Bob Neal

Bob Neal is considered by many to be the most credible of the free energy pneumatic power plant inventors.

Invention Summary

What the Inventor Claimed

His compressor could load a 225 psi tank without resisting more than 15 psi.

What the Publicity Stated

My friend A. J. McDonald knew the inventor, but long after the engine was gone. He had been shown a newspaper article about the engine with photo.

Neal's son Floyd was a small child at the time the invention was being developed, and knows that the engine worked. He remembers his father "burning the midnight oil". He said one of his sisters was kidnapped before the U.S. joined the WWII war effort, by Nazis trying to force Neal to sell them the engine.

A 102-year old woman remembers Neal carting the working engine around town on a trailer to show it to people.

Neal's grandchild knows the engine worked through family stories. He said it was too loud to market.

Inventor Biographical


U.S. Patent 2030759 "Compression Unit" issued 1936-02-11 describes a 200 psi tank that is loaded with a many-cylinder piston compressor at a lowered resistance. The working principle is not explained or claimed. The special double valve or equalizer is not one of the patent claims.

U.S. Design Patent 165540 "Purse" issued 1951-12-25 describes a design for a ladies' purse made to look like a Navajo moccasin.

Work Experience

Cotton farming as a young man.

Shoemaker specializing in orthopedic boots and shoes.

Family Background

Born in Byhalia, Mississippi on July 4, 1891. Family moved to Baylor and Fannin Counties in Northern Texas when he was young where they grew cotton. Good Christian family, they put on singing parties and his sisters took singing and piano lessons. Father Howard A. Neal from Pickens County, Alabama, and mother Alice Susan Joyner ("Sallie"). Grandfather Asa B. Neal was probably the brother of local politician Absalom Looney Neal who was the son of Davis Neal, the latter two being prominent farmers and slaveholders in Alabama. Asa B. Neal served in the "Pickens Grays" in the Confederate Army during the Civil War but spent most of his time in military hospitals due to chronic digestive problems. He surrendered himself to the North shortly before the war ended and does not appear in the public record after that.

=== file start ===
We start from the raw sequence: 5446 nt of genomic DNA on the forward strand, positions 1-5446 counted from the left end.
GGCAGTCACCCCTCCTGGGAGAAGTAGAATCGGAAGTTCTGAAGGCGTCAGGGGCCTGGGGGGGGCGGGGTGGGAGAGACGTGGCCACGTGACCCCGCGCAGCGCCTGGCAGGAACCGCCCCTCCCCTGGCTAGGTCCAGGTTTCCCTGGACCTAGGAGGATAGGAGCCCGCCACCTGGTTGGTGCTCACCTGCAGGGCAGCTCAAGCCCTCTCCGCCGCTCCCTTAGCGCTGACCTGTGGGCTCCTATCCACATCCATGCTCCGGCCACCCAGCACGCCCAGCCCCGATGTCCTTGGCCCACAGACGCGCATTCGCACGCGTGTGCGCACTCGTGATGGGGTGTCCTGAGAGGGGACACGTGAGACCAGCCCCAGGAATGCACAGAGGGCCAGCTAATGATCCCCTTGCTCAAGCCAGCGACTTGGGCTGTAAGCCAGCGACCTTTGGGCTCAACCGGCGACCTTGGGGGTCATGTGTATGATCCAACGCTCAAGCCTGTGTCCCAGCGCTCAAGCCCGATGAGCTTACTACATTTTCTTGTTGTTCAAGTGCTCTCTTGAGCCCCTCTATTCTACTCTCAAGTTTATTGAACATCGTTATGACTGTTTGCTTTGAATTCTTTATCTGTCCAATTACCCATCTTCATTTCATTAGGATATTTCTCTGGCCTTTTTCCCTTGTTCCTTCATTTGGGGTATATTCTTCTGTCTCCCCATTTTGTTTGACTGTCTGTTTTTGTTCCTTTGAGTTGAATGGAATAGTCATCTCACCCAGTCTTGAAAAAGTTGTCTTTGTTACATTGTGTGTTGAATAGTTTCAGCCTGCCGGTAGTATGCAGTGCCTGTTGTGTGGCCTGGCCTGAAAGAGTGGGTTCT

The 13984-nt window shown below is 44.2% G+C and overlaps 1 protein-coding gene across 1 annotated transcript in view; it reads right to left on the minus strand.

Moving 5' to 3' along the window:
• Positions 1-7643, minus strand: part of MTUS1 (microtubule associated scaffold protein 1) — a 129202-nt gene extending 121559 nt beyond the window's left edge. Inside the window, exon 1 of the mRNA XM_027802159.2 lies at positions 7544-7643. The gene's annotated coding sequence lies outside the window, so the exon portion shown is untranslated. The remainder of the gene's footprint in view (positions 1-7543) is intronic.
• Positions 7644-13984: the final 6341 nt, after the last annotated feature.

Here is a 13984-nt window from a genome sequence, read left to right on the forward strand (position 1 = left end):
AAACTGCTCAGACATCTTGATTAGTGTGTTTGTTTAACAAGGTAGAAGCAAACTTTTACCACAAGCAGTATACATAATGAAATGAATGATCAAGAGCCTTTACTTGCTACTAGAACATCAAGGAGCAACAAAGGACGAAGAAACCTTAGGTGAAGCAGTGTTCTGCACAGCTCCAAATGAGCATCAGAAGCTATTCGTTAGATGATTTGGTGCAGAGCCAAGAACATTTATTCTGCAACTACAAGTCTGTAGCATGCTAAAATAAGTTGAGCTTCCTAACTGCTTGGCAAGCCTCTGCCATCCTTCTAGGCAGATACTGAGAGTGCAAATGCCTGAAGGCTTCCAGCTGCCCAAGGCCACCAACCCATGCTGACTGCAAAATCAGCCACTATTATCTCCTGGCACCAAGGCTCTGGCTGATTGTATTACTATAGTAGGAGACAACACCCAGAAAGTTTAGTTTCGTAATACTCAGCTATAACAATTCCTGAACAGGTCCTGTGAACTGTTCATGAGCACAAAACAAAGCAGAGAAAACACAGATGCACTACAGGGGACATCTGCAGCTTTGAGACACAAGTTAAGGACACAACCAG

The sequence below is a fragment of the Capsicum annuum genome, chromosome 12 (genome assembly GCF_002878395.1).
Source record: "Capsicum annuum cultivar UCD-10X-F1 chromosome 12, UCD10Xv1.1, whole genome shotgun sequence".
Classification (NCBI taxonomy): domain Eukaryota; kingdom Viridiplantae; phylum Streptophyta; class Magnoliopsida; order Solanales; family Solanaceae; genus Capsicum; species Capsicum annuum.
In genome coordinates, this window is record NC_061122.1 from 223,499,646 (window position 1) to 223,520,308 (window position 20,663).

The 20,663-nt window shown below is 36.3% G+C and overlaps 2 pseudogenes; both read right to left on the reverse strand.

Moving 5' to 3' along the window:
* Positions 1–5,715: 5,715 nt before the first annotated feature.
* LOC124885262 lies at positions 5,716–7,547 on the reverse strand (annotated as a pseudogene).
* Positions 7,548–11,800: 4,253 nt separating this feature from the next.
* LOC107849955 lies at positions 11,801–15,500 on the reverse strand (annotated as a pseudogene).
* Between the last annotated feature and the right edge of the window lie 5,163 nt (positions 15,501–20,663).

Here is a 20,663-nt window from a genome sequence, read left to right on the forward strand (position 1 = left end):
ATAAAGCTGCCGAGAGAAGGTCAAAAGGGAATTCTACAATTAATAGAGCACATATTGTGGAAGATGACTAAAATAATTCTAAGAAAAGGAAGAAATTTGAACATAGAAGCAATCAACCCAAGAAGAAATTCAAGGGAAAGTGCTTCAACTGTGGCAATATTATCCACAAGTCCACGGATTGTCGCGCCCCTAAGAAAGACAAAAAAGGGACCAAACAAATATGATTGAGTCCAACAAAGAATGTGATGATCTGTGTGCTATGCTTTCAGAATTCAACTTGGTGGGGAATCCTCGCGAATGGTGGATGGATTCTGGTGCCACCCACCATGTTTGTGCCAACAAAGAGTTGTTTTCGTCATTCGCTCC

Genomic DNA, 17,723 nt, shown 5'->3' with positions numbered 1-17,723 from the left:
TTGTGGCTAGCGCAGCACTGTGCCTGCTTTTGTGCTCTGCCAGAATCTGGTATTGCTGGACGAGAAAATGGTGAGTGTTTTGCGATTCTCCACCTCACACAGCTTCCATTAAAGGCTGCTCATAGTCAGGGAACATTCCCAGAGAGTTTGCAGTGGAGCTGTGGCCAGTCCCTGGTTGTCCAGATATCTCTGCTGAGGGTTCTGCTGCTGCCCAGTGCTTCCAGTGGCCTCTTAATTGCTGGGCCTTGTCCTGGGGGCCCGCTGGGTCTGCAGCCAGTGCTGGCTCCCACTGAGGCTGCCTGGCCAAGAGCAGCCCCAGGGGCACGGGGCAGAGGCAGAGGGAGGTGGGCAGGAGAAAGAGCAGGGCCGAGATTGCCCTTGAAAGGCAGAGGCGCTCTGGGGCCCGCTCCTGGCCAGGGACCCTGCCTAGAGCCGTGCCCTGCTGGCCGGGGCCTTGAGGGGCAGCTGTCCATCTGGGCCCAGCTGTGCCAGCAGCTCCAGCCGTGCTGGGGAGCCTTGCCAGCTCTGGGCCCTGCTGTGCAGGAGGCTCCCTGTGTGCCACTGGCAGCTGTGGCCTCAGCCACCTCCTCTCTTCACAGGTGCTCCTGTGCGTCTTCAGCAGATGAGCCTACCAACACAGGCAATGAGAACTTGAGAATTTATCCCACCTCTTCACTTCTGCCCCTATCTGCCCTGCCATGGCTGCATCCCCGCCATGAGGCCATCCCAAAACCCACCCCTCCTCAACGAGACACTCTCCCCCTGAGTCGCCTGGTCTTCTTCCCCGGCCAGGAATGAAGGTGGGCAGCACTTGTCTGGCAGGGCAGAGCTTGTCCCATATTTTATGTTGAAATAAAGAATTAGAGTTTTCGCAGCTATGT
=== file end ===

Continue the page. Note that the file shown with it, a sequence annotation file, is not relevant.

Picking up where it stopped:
Bob Neal's real name was Russell Asa Neal. He set out to be a shoemaker at an early age instead of farming like his father and younger brother, Archer Everett Neal. Russell and Archer were the youngest of six children. The other four were Lizzie Edna Cook, Bessie Belle Franklin, Effie and Sallie, all born in Mississippi. Archer was born in Upshur County, Texas

Russell a.k.a. Bob Neal married Mattie Lou Walker. They had a daughter Lois and twin sons Boyd and Loyd who both were injured during World War II. Russell left his first family and started a new family with Ruby Idell Oliver of Hot Springs, Arkansas. His first wife divorced him in 1935. It is not known whether Bob Neal stayed in contact with his first family. He and Ruby had a shoe shop in Arkadelphia, Arkansas, then moved to Hot Springs National Park where Bob was running his own machine shop, with no income, in 1940, living next door to Ruby's parents. By 1942 he had procured a shoe shop in Hot Springs proper. With Ruby he had four children starting in 1931: Floyd, Dorothy, Bobby and Ellie.

After the death of his father, Bob's mother lived with him in Arkansas. When she died, her children in Texas piled into a car and came to Bob's (Russell's) house in Arkansas for the funeral.

In the late 1960s, Bob lost everything in a catastrophic fire. He died in July 1970.


Bob Neal was known to be a perfectionist with "the dryest sense of humor of anyone I've ever known," according to a grandchild.

Legal Problems?

Patent files indicate a question as to his name change. How this was resolved we do not know. It would be speculative but likely that he was not welcome in Texas after leaving his first family, and he might have changed his name at that time. Deserting a family was considered a crime in Texas at that time.

Articles & Graphics

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